"The Chance Vought F4U Corsair was a carrier-capable fighter aircraft that saw service primarily in World War
II and the Korean War. Goodyear-built Corsairs were designated FG and Brewster-built aircraft F3A. The Corsair
served in smaller air forces until the 1960s, following the longest production run of any piston-engined fighter
in U.S. history (1942–1952). Some Japanese pilots regarded it as the most formidable American fighter of World
War II. The U.S. Navy counted an 11:1 kill ratio with the F4U Corsair." -
Sterling F4U-1 Corsair Kit Parts
advertisement for the F4U-1
kit in the 1954 Air Trails magazine)
A 1960s vintage F4U-1 Corsair control line kit from Sterling showed up on eBay, so I bid on it and got it for
just $35 - quite a buy! The box was faded, but the parts were all there. Die cutting quality was what could be
expected from the era, although having bought a lot of similar kits back in the day, I can say from experience
that the die cutting was pretty good. Even the plywood parts came out of the sheets fairly easily. The photo below
shows all the parts removed from their die-cut sheets, along with all the other parts, laid on top of the plans.
August 2015 Update:
My Corsair build is complete now and I have applied the Silkspan and the first couple coats of butyrate dope. Photos of some of the
framing have been posted below, and I will get some photos of the covering soon, hopefully. Photos are out of order at this point since
I'm adding them as I go. At the end of the project, I'll go through an organize everything.
Top view of bottom wing sheeting (March 2015).
Wing sheeting was fit, wetted, and taped to the frame to pre-form before gluing in place.
Wing Framing Top View - Sterling F4U Corsair
Wing Framing Bottom View - Sterling F4U Corsair
Sterling F4-U Corsair Control Line Airplanes - Front View of Inverted Gull Wing Frame
I took the plans to Staples to have a 1:1 copy made to build on so that the originals would not be compromised.
I also scanned the die-cut parts to have a record of the outlines, since the plan do not include that (see images
Inverted Gull Wing Section Overview
1/16" Balsa Sheeting on Wing- Sterling F4U Corsair
Cowl Assembly - Sterling F4U Corsair
Empennage (tail surfaces) Components - Sterling F4U Corsair
My intention is to use electric power since it is nice and clean. Admittedly, it will seem a bit weenie to
not have a screaming internal combustion engine hauling this manly WWII fighter around the circle, but it's a
compromise I'm willing to live with for the sake of no oily mess and works-every-time motor runs. The inexpensive,
programmable motor sequence timers makes operation a breeze.
Trailing Edge Joiner
October, 2012: I have finally gotten around to resuming work on the Corsair. The outer wing panels were
attached to the inverted gull sections. It was necessary to build an alignment jig for that process in order to
assure that both wings have the same dihedral and are aligned properly in the fore-aft direction.
Leading Edge Joiner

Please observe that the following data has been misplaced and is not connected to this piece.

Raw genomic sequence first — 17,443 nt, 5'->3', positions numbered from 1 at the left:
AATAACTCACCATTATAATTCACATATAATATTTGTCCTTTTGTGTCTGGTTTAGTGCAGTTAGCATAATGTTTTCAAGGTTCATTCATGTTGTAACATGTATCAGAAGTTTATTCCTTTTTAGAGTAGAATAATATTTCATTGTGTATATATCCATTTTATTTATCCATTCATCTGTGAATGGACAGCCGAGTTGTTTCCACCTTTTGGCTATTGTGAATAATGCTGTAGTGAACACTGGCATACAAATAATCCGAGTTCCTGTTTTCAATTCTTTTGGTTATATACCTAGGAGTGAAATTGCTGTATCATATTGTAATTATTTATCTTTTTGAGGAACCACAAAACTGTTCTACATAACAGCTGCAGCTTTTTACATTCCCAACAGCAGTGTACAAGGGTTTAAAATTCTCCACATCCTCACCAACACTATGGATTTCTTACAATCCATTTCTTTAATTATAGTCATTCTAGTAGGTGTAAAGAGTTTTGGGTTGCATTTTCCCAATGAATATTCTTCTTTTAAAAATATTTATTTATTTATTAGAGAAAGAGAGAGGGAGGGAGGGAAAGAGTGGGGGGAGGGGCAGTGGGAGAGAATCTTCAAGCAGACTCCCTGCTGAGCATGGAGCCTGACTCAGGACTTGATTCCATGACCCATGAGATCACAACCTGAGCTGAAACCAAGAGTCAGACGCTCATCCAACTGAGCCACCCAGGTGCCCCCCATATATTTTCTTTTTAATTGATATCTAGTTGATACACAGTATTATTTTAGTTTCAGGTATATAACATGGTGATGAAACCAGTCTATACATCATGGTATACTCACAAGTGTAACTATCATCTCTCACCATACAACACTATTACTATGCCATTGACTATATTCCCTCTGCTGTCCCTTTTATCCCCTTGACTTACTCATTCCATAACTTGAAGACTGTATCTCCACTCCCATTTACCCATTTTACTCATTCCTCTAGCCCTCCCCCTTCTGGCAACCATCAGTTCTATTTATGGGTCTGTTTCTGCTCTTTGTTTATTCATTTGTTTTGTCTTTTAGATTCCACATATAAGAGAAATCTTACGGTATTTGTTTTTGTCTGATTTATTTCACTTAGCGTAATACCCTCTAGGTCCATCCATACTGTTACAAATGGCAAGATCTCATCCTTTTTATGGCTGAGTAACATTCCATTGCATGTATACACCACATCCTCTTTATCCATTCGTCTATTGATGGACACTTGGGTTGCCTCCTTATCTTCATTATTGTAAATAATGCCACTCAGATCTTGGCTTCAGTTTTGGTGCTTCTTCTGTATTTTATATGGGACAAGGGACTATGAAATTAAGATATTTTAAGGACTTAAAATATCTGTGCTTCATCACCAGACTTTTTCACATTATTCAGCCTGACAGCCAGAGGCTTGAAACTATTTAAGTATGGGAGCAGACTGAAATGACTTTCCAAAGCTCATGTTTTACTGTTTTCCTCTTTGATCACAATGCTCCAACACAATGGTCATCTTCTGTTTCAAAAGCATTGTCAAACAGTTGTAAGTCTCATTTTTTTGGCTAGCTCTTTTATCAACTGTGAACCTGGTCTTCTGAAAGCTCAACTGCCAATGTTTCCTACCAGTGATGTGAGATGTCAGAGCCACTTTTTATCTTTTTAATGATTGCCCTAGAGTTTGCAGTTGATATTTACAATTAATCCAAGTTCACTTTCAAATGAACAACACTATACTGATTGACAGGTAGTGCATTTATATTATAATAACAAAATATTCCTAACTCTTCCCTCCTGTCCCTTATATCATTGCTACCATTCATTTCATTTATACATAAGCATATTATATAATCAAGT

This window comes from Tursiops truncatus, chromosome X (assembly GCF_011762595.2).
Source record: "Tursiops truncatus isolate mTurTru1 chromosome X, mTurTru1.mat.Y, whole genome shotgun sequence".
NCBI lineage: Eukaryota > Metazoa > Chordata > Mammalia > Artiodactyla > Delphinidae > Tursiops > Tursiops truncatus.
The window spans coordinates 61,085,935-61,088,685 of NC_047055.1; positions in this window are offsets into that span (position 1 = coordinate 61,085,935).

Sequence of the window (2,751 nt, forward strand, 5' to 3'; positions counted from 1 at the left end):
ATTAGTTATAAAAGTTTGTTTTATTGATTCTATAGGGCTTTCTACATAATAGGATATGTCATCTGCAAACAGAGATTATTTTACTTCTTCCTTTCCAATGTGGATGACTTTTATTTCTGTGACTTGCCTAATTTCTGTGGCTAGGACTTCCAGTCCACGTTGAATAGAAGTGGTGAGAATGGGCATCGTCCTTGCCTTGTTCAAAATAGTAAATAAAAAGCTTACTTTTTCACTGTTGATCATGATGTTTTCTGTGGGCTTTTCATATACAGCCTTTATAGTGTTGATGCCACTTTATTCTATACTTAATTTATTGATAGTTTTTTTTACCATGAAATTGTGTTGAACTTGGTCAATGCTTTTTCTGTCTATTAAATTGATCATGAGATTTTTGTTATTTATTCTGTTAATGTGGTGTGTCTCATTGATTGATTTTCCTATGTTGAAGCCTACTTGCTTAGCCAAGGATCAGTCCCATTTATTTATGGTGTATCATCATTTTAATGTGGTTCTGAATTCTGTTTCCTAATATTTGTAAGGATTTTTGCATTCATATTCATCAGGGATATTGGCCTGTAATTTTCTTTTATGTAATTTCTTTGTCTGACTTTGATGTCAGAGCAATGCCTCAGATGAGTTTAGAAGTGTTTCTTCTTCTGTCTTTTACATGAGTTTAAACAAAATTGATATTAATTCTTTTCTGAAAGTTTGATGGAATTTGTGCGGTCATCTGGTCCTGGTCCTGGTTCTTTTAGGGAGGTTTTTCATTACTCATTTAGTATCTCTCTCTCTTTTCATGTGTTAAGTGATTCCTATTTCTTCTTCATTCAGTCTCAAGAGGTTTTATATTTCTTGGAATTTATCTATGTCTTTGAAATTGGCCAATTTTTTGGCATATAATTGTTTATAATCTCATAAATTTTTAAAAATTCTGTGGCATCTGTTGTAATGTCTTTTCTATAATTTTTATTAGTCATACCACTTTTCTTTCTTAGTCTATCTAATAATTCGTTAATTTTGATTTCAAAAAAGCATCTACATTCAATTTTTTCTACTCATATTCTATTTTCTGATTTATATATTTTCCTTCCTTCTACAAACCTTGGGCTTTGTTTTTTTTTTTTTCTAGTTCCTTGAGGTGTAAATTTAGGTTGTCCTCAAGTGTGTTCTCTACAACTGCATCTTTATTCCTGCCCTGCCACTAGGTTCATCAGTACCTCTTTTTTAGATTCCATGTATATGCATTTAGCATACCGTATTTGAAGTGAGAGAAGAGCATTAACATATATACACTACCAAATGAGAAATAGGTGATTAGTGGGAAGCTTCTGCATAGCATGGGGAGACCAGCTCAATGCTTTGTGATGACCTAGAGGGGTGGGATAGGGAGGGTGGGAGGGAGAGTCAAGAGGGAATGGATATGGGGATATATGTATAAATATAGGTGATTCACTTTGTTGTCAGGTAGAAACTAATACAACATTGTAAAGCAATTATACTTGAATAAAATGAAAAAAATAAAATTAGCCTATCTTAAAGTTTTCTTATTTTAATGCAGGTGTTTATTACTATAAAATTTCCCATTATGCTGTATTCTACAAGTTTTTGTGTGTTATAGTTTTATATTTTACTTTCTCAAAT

The plywood fore and aft spars that are an integral part of the fuselage formers were supplied with a crease
in them to allow bending where the outer wing panels join. Rather than do that, I cut them back about 1/2" before
the joint and glued in a solid piece of plywood across the joints. To avoid having to bend them to accommodate
the change in leading and trailing edge angles, I instead sanded into the leading and trailing edges to allow
the straight joiners. This should make for a much stronger joint.
Sterling F4U-1 Corsair Fuselage Frame - Top
November 2010: Here is the beginning of the actual construction, after cutting out all the parts. Instructions
on the plans do not indicate that the top half of the fuselage should be built first while pinned to the board.
Doing so, however, will assure a straight assembly on which to attach the lower half of the formers. Doing it
the way the plans indicates would make achieving a straight fuselage without conjuring up some sort of 3-D jig.
I will probably use some sort of jig anyway when assembling the lower former halves, but this way the fuselage
will be a good solid reference to begin with.
Sterling F4U-1 Corsair Fuselage Frame - Bottom
Here is the Sterling F4U-1 Corsair fuselage bottom assembly on an alignment jig that I made from two equal
dimensioned pieces of wood, with thin slats run through the fuselage. It was necessary to tape the main balsa
longerons down to counter the bending force of the top stringers before the bottom stringers were added. This
shot also shows the landing gear attachment to the plywood former using J bolts (with a few dabs of epoxy to stabilize
it on the former). At least part of the bottom balsa sheeting will be installed prior to removing the fuselage
from the jig.
It should be a very strong and rigid structure once completed - which was necessary with the often rough-running
engines of the day. The brushless motor that I am using will not require nearly as much beef, so I'll probably
do a bit of selective lightening throughout the structure as it progresses.
This appears to be a very well-engineered model. It is too bad that these kinds of kits are no longer available.
The good news is that some of the folks who sell laser-cut short kits are beginning to make some nice scale control
line models available. They would not be likely to supply the pre-shaped gull wing leading edges or tapered balsa
parts, so extra carving would be required - not an insurmountable task to anyone willing to take on building such
a model in the first place.
More to come as the Corsair progresses... The gull wing should be fun to build!
Full-Size Parts Shapes below (click for larger versions). NOTE:
I do NOT have a scan of the plans
Here's my Sterling F4U-1 Corsair C/L model.
Here are some cool F4U Corsair videos
Björn Karlström's Chance Vought F4U-1